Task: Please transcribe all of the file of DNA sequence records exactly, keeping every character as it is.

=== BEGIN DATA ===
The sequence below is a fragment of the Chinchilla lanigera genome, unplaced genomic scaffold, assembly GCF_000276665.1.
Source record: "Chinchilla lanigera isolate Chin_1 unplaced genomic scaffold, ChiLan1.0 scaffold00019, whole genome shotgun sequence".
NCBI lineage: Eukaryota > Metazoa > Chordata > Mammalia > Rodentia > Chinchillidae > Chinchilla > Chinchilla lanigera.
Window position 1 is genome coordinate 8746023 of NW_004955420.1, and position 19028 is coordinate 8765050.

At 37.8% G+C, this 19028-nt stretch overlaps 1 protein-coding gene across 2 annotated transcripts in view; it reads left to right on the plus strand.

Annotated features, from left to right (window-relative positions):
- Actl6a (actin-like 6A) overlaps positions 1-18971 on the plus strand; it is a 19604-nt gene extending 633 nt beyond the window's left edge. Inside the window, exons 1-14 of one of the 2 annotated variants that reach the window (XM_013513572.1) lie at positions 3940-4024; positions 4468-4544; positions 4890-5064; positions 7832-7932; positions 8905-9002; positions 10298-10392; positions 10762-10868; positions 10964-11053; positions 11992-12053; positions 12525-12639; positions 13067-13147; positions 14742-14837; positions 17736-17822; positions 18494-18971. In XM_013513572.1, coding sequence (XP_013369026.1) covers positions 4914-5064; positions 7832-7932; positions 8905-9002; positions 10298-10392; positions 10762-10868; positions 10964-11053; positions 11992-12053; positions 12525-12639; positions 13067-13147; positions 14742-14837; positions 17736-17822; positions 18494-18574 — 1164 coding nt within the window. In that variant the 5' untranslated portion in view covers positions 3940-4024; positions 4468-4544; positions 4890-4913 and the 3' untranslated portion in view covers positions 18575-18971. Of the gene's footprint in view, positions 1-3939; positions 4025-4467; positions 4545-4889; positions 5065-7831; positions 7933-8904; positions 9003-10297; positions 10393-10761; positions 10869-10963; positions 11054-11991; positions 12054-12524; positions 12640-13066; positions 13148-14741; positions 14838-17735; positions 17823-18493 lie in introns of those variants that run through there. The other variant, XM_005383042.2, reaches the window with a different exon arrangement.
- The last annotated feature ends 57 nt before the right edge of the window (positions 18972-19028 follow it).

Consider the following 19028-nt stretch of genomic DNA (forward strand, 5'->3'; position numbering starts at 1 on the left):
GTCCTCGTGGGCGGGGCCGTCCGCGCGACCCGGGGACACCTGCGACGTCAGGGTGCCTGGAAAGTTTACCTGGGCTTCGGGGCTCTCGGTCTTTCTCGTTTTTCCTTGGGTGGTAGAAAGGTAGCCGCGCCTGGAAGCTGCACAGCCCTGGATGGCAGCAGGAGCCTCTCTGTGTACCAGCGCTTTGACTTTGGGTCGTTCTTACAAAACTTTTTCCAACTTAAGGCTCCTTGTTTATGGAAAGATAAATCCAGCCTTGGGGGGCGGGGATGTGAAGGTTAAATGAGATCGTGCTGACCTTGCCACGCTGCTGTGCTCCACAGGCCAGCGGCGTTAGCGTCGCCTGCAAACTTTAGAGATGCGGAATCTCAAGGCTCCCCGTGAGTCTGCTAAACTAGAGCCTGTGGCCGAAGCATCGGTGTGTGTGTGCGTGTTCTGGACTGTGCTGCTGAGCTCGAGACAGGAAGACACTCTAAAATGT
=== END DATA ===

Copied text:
The sequence below is a fragment of the Chinchilla lanigera genome, unplaced genomic scaffold, assembly GCF_000276665.1.
Source record: "Chinchilla lanigera isolate Chin_1 unplaced genomic scaffold, ChiLan1.0 scaffold00019, whole genome shotgun sequence".
NCBI lineage: Eukaryota > Metazoa > Chordata > Mammalia > Rodentia > Chinchillidae > Chinchilla > Chinchilla lanigera.
Window position 1 is genome coordinate 8746023 of NW_004955420.1, and position 19028 is coordinate 8765050.

At 37.8% G+C, this 19028-nt stretch overlaps 1 protein-coding gene across 2 annotated transcripts in view; it reads left to right on the plus strand.

Annotated features, from left to right (window-relative positions):
- Actl6a (actin-like 6A) overlaps positions 1-18971 on the plus strand; it is a 19604-nt gene extending 633 nt beyond the window's left edge. Inside the window, exons 1-14 of one of the 2 annotated variants that reach the window (XM_013513572.1) lie at positions 3940-4024; positions 4468-4544; positions 4890-5064; positions 7832-7932; positions 8905-9002; positions 10298-10392; positions 10762-10868; positions 10964-11053; positions 11992-12053; positions 12525-12639; positions 13067-13147; positions 14742-14837; positions 17736-17822; positions 18494-18971. In XM_013513572.1, coding sequence (XP_013369026.1) covers positions 4914-5064; positions 7832-7932; positions 8905-9002; positions 10298-10392; positions 10762-10868; positions 10964-11053; positions 11992-12053; positions 12525-12639; positions 13067-13147; positions 14742-14837; positions 17736-17822; positions 18494-18574 — 1164 coding nt within the window. In that variant the 5' untranslated portion in view covers positions 3940-4024; positions 4468-4544; positions 4890-4913 and the 3' untranslated portion in view covers positions 18575-18971. Of the gene's footprint in view, positions 1-3939; positions 4025-4467; positions 4545-4889; positions 5065-7831; positions 7933-8904; positions 9003-10297; positions 10393-10761; positions 10869-10963; positions 11054-11991; positions 12054-12524; positions 12640-13066; positions 13148-14741; positions 14838-17735; positions 17823-18493 lie in introns of those variants that run through there. The other variant, XM_005383042.2, reaches the window with a different exon arrangement.
- The last annotated feature ends 57 nt before the right edge of the window (positions 18972-19028 follow it).

Consider the following 19028-nt stretch of genomic DNA (forward strand, 5'->3'; position numbering starts at 1 on the left):
GTCCTCGTGGGCGGGGCCGTCCGCGCGACCCGGGGACACCTGCGACGTCAGGGTGCCTGGAAAGTTTACCTGGGCTTCGGGGCTCTCGGTCTTTCTCGTTTTTCCTTGGGTGGTAGAAAGGTAGCCGCGCCTGGAAGCTGCACAGCCCTGGATGGCAGCAGGAGCCTCTCTGTGTACCAGCGCTTTGACTTTGGGTCGTTCTTACAAAACTTTTTCCAACTTAAGGCTCCTTGTTTATGGAAAGATAAATCCAGCCTTGGGGGGCGGGGATGTGAAGGTTAAATGAGATCGTGCTGACCTTGCCACGCTGCTGTGCTCCACAGGCCAGCGGCGTTAGCGTCGCCTGCAAACTTTAGAGATGCGGAATCTCAAGGCTCCCCGTGAGTCTGCTAAACTAGAGCCTGTGGCCGAAGCATCGGTGTGTGTGTGCGTGTTCTGGACTGTGCTGCTGAGCTCGAGACAGGAAGACACTCTAAAATGT